Graphic Witness: Hugo Gellert
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Hugo Gellert: Comrade Gulliver

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A HUGE steel cage, on wheels, was parked alongside a dusty road in Georgia. It was a contraption such as a circus uses in transporting the most ferocious beasts. But instead of animals I saw black men clothed in stripes, like zebras, locked into them.

A pageant, I thought, a mock ritual of some sort. But the despair in the eyes of the Negroes, who were stretched on tiered metal bunks, belied this.

A villainous looking, armed, white man appeared. He flung the creaking gate of the cage open.

"Come, you niggers!'' he cried. "Time! Back to work! Shake a leg there!"

With difficulty, because of the chain dragging on the ankle of each, the Negroes filed out. They were marched up the road. At the bend was a pile of picks and shovels. Each took one and commenced to hack away at the red soil.

"What are these men in chains for?'' I asked the guard.

"Work. And I am here to make them.''

"But what have they done?"

"Don't know nothing about that an' don't care," he said carelessly. "When I wants niggers, I pass the word to the office. If they have none, they get them. Sheriff can take him a walk anytime and bring in a string. He gets five dollars a head -- just for walking down the street and pulling them in. Cinch -- ain't it? Wish I had his job!''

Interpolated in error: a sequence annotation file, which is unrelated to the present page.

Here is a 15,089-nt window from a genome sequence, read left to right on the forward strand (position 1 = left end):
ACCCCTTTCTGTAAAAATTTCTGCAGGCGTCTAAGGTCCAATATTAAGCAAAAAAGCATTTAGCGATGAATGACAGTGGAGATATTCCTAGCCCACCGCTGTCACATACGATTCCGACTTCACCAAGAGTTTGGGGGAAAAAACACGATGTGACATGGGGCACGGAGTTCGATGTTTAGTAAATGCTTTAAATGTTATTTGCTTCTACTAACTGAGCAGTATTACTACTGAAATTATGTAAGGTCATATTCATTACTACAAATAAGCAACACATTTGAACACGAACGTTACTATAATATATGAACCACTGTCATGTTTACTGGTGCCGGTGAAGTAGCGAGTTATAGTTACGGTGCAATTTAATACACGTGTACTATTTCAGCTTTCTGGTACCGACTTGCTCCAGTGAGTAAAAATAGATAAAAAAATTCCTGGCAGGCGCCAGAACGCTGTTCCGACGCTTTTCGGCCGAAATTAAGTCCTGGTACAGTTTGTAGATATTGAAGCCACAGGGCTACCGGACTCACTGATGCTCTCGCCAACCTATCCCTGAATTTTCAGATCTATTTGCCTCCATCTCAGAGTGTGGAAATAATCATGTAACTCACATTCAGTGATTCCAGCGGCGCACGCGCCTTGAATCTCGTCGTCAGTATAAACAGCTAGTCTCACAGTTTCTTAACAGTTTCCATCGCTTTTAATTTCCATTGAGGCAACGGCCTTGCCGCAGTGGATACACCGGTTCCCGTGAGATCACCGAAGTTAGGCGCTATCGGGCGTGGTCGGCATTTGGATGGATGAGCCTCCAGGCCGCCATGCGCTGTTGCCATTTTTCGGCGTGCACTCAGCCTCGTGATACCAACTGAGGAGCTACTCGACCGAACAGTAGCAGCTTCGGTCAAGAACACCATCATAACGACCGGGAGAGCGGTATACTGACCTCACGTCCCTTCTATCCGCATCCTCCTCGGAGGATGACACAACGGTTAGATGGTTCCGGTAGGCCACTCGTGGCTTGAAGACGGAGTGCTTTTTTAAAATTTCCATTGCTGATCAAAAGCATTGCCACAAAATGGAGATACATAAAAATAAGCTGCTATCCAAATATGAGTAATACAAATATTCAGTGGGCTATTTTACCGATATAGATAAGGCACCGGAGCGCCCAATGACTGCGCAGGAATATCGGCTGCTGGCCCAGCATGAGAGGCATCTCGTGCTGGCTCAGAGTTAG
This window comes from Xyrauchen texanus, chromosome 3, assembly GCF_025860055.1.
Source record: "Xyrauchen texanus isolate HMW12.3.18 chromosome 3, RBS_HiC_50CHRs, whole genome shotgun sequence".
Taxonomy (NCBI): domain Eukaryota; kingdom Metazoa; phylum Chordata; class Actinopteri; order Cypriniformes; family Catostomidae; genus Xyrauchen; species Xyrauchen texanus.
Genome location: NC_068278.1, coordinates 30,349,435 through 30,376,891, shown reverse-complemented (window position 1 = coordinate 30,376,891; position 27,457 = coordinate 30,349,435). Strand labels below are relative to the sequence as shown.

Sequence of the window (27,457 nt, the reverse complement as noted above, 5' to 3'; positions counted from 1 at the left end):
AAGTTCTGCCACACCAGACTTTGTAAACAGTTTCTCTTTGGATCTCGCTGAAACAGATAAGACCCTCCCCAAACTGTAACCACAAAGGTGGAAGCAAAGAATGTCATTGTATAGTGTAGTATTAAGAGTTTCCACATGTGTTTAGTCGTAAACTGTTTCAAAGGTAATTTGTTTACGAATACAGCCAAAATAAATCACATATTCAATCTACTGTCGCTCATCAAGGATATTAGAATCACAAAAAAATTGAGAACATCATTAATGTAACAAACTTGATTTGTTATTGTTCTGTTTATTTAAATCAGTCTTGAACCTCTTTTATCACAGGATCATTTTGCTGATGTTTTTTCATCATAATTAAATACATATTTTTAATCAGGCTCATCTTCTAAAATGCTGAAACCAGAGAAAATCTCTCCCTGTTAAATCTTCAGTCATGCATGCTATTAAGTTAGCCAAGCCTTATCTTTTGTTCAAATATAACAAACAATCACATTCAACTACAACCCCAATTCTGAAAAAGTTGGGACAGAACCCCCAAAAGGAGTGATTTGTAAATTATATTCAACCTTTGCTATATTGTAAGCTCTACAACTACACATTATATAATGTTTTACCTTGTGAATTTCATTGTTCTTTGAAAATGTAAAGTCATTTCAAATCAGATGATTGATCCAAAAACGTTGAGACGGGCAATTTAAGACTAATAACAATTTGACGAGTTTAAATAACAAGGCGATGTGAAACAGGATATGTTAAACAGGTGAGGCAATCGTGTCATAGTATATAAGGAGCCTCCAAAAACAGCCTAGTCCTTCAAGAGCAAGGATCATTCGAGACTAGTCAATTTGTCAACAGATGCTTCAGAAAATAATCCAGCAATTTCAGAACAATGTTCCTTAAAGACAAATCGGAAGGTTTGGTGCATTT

"You mean, some of them have not done anything -- committed no crime?''

"If they ain't done nothing," the guard said with a scowl, "then cinch they have done something before and got away with it. Or will sooner or later. All niggers is criminals. Naturally mean -- anyway, can't dig no roads down here without niggers, can we? And we got to keep getting fresh ones all the time -- niggers ain't hardly civilized no how."